1997-05-12

Integrated Product Development 971752

Manufacturing problems frequently originate years earlier in new product development. Examples include products that are hard to build or don't fit the production process; too many or too few products; unprofitable products that consume a disproportionate share of overhead; and products that were simply too late for their markets.
The problem is well understood; the difficulty is knowing what to do about it, and how to make effective changes that the entire organization will support. This paper presents a comprehensive yet practical approach to improving the new product development process. The emphasis is on an integrated approach that leads naturally to implementation of the improved process throughout the organization.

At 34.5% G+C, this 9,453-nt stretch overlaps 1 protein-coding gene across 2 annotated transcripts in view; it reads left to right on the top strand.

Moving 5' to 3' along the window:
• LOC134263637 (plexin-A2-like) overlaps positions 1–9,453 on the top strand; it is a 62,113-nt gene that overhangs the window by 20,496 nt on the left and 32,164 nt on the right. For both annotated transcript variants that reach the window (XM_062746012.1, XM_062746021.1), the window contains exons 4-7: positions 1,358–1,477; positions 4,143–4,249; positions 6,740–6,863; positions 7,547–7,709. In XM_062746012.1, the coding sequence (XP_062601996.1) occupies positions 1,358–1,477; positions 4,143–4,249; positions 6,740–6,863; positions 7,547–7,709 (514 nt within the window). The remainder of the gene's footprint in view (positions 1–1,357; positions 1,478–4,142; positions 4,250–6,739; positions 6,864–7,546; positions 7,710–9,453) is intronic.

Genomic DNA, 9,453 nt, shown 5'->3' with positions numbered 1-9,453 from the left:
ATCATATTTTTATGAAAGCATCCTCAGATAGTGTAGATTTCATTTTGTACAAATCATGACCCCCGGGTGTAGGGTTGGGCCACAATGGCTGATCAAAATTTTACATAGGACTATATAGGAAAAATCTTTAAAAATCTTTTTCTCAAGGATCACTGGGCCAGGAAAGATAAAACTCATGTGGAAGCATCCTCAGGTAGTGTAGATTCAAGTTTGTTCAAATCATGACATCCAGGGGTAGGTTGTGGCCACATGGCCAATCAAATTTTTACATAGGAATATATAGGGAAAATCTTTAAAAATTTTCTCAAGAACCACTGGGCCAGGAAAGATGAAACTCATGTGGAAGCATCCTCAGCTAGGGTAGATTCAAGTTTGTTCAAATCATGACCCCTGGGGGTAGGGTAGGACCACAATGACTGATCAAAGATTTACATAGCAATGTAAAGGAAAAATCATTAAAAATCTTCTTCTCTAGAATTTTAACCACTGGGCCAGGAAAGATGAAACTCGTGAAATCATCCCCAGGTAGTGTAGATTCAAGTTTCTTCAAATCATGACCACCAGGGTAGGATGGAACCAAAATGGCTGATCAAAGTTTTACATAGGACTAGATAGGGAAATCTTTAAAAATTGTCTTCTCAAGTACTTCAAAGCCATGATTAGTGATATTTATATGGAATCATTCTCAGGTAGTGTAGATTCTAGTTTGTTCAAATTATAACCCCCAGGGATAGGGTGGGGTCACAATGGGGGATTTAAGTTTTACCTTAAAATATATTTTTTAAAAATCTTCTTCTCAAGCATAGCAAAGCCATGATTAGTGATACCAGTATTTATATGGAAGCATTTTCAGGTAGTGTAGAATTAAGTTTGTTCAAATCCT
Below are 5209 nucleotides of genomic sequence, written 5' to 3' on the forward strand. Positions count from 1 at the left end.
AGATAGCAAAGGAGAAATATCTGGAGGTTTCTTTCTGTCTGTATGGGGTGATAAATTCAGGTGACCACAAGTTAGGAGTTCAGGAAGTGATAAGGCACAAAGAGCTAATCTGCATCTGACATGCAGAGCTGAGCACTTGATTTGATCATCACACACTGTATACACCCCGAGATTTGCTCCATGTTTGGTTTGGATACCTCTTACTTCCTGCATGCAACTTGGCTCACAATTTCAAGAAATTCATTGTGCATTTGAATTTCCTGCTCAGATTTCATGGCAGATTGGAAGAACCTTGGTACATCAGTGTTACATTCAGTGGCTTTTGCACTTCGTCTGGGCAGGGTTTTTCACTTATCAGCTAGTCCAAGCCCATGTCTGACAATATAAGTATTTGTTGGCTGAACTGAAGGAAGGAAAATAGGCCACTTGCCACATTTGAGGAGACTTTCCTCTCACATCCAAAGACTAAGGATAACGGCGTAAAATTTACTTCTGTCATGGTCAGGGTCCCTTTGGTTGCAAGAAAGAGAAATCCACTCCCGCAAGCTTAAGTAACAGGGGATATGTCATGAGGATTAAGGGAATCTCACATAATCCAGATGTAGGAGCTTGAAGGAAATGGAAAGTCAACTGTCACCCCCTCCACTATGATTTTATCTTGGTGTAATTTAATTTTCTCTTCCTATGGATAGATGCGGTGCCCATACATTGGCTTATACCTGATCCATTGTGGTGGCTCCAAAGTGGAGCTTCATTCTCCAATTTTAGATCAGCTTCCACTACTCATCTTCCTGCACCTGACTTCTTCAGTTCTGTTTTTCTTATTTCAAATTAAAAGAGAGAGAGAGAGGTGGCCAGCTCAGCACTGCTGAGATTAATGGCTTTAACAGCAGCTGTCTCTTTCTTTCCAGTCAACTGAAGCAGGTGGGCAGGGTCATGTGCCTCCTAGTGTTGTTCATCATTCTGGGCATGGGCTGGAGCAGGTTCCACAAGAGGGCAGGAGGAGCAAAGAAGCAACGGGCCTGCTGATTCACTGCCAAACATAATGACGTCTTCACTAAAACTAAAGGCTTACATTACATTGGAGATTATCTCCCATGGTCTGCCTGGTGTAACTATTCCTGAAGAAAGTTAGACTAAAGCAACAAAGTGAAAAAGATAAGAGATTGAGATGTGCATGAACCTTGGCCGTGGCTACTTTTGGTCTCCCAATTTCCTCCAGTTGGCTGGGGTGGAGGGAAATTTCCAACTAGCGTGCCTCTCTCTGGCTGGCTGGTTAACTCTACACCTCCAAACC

The approach is to recognize that effective product development spans three dimensions: the process, the technology, and the organization. The process is best described on a detailed two-dimensional map that the stakeholders can work on together and develop consensus around. The technology refers to the tools that facilitate and automate parts of the process; it is important that the tools fit the process. And the organization dimension includes the challenging issue of implementing large-scale change. This paper presents examples of each of the three dimensions and discusses their integration for effective change.

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